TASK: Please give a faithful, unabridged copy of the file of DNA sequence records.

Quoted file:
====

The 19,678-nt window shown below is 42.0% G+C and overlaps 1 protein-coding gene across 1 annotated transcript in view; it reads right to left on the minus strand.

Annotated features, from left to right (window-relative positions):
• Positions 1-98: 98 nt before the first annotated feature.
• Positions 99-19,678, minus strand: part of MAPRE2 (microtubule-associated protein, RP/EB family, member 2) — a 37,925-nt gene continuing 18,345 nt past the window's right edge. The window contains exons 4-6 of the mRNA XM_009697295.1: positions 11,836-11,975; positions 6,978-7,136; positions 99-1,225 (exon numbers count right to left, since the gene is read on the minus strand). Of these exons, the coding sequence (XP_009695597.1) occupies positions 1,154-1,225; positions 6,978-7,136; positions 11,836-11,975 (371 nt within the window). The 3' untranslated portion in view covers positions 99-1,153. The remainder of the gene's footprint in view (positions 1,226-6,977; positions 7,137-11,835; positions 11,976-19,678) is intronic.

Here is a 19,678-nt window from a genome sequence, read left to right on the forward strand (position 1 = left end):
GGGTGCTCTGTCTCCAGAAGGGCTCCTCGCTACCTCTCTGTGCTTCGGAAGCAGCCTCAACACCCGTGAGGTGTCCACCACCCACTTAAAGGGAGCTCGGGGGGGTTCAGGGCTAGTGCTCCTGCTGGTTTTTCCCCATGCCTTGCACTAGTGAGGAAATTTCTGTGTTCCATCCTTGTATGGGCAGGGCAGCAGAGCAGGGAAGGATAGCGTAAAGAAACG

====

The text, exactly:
The 19,678-nt window shown below is 42.0% G+C and overlaps 1 protein-coding gene across 1 annotated transcript in view; it reads right to left on the minus strand.

Annotated features, from left to right (window-relative positions):
• Positions 1-98: 98 nt before the first annotated feature.
• Positions 99-19,678, minus strand: part of MAPRE2 (microtubule-associated protein, RP/EB family, member 2) — a 37,925-nt gene continuing 18,345 nt past the window's right edge. The window contains exons 4-6 of the mRNA XM_009697295.1: positions 11,836-11,975; positions 6,978-7,136; positions 99-1,225 (exon numbers count right to left, since the gene is read on the minus strand). Of these exons, the coding sequence (XP_009695597.1) occupies positions 1,154-1,225; positions 6,978-7,136; positions 11,836-11,975 (371 nt within the window). The 3' untranslated portion in view covers positions 99-1,153. The remainder of the gene's footprint in view (positions 1,226-6,977; positions 7,137-11,835; positions 11,976-19,678) is intronic.

Here is a 19,678-nt window from a genome sequence, read left to right on the forward strand (position 1 = left end):
GGGTGCTCTGTCTCCAGAAGGGCTCCTCGCTACCTCTCTGTGCTTCGGAAGCAGCCTCAACACCCGTGAGGTGTCCACCACCCACTTAAAGGGAGCTCGGGGGGGTTCAGGGCTAGTGCTCCTGCTGGTTTTTCCCCATGCCTTGCACTAGTGAGGAAATTTCTGTGTTCCATCCTTGTATGGGCAGGGCAGCAGAGCAGGGAAGGATAGCGTAAAGAAACG